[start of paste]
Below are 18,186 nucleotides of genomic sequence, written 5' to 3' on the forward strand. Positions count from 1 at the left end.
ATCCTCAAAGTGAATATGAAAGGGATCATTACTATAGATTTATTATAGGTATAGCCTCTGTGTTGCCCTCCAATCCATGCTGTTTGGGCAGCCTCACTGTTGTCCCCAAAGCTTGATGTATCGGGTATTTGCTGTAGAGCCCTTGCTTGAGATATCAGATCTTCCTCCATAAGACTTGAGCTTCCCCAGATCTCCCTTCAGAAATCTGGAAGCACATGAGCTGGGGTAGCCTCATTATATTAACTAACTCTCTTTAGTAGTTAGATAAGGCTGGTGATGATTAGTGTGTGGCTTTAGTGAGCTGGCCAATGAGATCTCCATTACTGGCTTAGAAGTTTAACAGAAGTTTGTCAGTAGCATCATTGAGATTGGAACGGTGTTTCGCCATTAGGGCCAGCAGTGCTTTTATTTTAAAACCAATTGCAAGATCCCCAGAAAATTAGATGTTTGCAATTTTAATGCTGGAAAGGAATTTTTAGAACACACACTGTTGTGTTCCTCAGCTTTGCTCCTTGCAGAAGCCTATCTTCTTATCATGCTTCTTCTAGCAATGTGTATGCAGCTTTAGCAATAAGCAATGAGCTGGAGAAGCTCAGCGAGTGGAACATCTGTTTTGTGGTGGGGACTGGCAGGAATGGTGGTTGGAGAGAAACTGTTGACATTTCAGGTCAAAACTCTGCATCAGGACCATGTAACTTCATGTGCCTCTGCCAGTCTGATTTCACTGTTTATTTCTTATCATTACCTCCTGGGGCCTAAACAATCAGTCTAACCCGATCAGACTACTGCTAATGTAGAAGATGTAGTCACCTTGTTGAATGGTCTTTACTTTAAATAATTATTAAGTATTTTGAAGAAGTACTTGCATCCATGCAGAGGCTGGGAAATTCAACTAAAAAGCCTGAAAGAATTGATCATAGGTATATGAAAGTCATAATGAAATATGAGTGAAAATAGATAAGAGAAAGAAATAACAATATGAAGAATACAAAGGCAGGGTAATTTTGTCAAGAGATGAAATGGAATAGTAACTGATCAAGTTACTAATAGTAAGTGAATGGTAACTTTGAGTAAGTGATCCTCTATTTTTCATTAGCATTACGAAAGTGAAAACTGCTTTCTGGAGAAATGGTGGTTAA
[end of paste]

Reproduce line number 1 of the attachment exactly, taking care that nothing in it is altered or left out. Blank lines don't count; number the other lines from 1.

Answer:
Below are 18,186 nucleotides of genomic sequence, written 5' to 3' on the forward strand. Positions count from 1 at the left end.